When IBM sold its desktop and laptop PC business to Lenovo nine years ago, it held on to its x86-based server business. But now, IBM doesn’t see the x86 server business as a growth area anymore, and now they’re interested in selling that to Lenovo, too.
This week I posted a link to a video showing how to crack a WPS-enabled wifi network, and this week, Ars Technica wrote a firsthand account of cracking a password list. I’m sure this raises questions of ethics in some people’s minds. To be honest, spreading this kind of information makes me a little uncomfortable [...]
Ars Technica made a bit of a splash this week with this provocative headline. This is real. The article gives the usual advice, like not opening e-mail from strangers, not clicking attachments from strangers, and not visiting dodgy websites. That’s all good advice, as is staying off torrent and other file sharing sites, but even [...]
Ars Technica posted an overview of asymmetric encryption recently.
Ars Technica has a fascinating article on the trials and tribulations of building a book scanner from a kit. They lament the lack of software support, however–namely, a program to convert the image files generated by the digital camera into a PDF. Should I point them in the right direction? Why not? The key is [...]
Ars Technica has a story about SSD news coming out of CES. Basically, they’re predicting that the big news this year will be consolidation and lower prices. That may be bad news for someone who writes about SSDs for a living (I don’t), but good news for consumers.
Ars Technica said yesterday that Mozilla needs to make 64-bit Firefox on Windows a high priority. I agree with this completely. With web browsers, you can’t have too much security, and Firefox on Windows is a big target.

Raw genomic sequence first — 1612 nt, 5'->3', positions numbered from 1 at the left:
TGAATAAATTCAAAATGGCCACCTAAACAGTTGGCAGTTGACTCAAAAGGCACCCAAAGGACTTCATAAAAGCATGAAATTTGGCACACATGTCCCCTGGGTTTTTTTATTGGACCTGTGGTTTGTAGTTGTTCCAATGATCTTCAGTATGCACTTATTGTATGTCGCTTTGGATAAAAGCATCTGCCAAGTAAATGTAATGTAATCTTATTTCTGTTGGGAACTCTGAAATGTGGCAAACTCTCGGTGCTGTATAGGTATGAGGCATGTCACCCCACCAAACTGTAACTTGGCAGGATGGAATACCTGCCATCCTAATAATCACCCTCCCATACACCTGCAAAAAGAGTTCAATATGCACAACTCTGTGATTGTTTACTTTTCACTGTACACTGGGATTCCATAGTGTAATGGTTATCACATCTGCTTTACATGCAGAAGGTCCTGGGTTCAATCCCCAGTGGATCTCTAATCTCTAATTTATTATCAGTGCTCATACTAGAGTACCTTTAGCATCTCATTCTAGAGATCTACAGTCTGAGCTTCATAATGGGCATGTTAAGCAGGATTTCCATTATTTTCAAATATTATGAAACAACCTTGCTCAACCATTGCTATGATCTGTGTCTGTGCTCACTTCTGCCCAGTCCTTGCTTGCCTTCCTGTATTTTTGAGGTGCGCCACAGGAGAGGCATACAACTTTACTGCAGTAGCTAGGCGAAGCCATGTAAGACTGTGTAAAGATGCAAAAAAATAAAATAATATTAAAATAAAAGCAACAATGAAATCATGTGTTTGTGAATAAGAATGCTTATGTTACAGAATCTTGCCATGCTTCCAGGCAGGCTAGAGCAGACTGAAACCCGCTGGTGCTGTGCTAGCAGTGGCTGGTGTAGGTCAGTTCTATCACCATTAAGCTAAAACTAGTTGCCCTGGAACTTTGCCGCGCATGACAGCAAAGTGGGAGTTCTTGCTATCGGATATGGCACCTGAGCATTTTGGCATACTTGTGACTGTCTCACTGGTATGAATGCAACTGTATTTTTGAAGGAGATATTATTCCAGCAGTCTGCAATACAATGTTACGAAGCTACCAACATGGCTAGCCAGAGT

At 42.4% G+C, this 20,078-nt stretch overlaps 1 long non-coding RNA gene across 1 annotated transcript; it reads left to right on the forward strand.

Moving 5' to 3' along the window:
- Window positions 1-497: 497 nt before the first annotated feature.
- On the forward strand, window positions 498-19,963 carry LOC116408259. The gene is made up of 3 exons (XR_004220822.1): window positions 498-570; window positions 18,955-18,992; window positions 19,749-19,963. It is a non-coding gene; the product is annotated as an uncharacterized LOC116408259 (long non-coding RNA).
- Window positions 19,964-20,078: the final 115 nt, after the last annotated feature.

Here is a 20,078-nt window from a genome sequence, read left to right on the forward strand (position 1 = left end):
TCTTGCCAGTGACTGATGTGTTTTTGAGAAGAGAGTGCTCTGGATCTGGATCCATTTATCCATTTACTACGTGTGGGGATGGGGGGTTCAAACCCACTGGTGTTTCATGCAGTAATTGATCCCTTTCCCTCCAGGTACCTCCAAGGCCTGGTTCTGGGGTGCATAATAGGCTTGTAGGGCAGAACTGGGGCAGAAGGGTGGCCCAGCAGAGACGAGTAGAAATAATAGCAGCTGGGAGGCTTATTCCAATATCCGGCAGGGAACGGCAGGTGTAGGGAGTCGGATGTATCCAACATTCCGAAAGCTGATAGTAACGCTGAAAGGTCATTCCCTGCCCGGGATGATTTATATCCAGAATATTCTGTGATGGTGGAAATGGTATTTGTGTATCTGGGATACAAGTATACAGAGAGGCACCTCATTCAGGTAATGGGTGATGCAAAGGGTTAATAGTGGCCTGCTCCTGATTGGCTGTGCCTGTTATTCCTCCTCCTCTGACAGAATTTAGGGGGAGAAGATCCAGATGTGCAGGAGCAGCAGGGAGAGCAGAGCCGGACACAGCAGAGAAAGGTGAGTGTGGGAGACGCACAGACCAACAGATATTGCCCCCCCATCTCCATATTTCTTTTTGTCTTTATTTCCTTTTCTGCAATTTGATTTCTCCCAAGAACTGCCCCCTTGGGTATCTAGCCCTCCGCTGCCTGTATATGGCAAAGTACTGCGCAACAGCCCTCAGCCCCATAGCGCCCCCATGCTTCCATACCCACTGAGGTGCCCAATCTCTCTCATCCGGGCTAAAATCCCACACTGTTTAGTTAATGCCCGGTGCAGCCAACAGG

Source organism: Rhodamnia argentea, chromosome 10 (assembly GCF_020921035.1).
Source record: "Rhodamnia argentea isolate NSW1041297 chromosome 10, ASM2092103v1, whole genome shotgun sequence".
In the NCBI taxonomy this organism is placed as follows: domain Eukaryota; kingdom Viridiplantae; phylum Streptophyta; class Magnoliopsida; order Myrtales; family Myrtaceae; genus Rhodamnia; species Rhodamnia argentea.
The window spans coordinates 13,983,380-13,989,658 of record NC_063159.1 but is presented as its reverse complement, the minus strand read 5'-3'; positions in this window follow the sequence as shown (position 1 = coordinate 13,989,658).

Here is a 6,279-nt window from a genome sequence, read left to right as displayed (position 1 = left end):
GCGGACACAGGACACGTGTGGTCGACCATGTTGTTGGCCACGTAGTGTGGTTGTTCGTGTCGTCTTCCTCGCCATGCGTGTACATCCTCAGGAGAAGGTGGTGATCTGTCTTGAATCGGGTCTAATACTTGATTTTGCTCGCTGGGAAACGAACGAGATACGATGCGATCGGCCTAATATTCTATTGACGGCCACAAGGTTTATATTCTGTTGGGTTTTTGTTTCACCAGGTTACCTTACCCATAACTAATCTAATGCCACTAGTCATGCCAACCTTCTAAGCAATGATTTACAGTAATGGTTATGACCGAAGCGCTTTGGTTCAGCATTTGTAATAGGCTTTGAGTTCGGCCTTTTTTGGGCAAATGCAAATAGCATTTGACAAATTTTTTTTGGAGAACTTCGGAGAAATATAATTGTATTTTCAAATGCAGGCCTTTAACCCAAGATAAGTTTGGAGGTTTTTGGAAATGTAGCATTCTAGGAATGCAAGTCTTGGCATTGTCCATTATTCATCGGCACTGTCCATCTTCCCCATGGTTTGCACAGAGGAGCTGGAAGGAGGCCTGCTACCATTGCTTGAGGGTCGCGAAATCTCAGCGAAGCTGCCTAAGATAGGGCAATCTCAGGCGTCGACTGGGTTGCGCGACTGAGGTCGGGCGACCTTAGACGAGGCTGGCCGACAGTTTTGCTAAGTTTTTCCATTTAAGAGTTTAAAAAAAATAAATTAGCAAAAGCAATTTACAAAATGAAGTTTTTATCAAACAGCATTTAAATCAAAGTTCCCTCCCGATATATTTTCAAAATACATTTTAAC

From time to time on classic computing and/or videogaming forums, the question of how to track down the current copyright holder to a particular given title comes up. Sometimes someone knows the answer. Frequently they don’t. This week, when George Lucas announced he’d sold Lucasfilm to Disney, illustrated precisely how this kind of thing happens.
Articles like Ars Technica’s Why passwords have never been weaker — and crackers have never been stronger are getting more and more common these days. In a positive development, I don’t think the story had been live more than an hour or two before people started asking me questions. That’s good, because that tells me [...]
I’m positively uninspired this morning, trying to recover from a weekend of the most boring writing I’ve ever done in my life–something that, mercifully, only a small handful of tortured souls will ever have to see and read–so I’ll do some short takes.